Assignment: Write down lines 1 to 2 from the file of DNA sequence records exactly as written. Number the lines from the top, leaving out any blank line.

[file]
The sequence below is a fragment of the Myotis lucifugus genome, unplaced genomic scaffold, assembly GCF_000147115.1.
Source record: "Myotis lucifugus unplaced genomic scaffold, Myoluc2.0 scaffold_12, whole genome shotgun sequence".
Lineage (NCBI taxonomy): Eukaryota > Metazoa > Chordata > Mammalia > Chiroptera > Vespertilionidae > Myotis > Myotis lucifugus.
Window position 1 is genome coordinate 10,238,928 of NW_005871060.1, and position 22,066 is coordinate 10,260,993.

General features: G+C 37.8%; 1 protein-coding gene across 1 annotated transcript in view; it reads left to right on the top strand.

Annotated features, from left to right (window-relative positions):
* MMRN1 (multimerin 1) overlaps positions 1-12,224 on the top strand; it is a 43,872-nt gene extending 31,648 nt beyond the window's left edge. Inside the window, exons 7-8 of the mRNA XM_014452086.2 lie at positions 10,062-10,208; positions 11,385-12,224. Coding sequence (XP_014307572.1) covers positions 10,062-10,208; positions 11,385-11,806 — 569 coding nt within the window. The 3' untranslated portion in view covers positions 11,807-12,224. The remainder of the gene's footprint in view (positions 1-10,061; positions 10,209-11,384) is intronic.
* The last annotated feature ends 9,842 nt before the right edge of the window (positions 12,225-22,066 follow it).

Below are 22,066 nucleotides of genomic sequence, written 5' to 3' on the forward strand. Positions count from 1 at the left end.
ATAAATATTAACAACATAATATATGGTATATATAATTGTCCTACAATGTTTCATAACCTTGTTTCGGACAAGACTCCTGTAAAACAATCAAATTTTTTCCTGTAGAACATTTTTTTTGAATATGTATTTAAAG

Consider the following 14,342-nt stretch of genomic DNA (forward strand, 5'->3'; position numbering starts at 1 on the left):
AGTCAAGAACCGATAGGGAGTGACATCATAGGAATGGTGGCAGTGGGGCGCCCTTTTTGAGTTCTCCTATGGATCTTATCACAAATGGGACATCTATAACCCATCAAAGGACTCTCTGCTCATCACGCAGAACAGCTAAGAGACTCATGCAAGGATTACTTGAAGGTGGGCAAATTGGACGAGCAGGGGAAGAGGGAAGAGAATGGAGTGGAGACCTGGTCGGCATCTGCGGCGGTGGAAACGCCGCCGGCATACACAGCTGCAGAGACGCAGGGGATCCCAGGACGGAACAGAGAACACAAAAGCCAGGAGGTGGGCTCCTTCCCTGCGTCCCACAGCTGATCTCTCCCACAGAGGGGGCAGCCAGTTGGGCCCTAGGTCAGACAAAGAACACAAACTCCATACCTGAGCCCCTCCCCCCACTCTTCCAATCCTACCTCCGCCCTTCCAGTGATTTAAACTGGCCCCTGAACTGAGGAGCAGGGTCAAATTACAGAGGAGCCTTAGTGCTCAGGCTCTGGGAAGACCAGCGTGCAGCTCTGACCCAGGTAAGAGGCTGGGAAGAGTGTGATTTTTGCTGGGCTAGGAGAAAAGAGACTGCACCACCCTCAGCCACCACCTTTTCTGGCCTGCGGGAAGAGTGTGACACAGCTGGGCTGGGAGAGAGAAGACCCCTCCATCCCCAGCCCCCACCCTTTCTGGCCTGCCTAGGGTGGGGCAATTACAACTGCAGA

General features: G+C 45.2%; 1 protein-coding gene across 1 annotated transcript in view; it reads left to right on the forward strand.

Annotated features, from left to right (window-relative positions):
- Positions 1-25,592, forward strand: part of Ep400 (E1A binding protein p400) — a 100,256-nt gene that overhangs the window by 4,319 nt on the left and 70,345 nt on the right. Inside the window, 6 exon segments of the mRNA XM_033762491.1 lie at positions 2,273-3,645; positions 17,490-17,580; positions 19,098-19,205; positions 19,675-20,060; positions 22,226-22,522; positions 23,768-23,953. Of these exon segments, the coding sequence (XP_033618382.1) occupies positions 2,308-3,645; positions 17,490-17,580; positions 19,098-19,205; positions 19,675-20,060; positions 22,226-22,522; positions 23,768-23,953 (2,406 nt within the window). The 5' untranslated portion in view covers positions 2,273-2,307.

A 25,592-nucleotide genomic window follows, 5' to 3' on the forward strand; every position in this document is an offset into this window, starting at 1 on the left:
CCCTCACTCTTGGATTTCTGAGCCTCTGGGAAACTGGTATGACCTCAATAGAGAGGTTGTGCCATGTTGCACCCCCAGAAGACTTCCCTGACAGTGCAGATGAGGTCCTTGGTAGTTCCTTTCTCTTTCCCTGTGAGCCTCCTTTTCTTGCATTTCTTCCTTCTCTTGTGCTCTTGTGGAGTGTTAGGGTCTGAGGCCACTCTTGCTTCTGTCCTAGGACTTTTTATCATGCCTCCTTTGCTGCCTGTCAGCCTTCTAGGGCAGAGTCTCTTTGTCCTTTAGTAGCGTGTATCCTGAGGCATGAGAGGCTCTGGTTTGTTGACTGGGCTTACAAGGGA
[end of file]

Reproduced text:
The sequence below is a fragment of the Myotis lucifugus genome, unplaced genomic scaffold, assembly GCF_000147115.1.
Source record: "Myotis lucifugus unplaced genomic scaffold, Myoluc2.0 scaffold_12, whole genome shotgun sequence".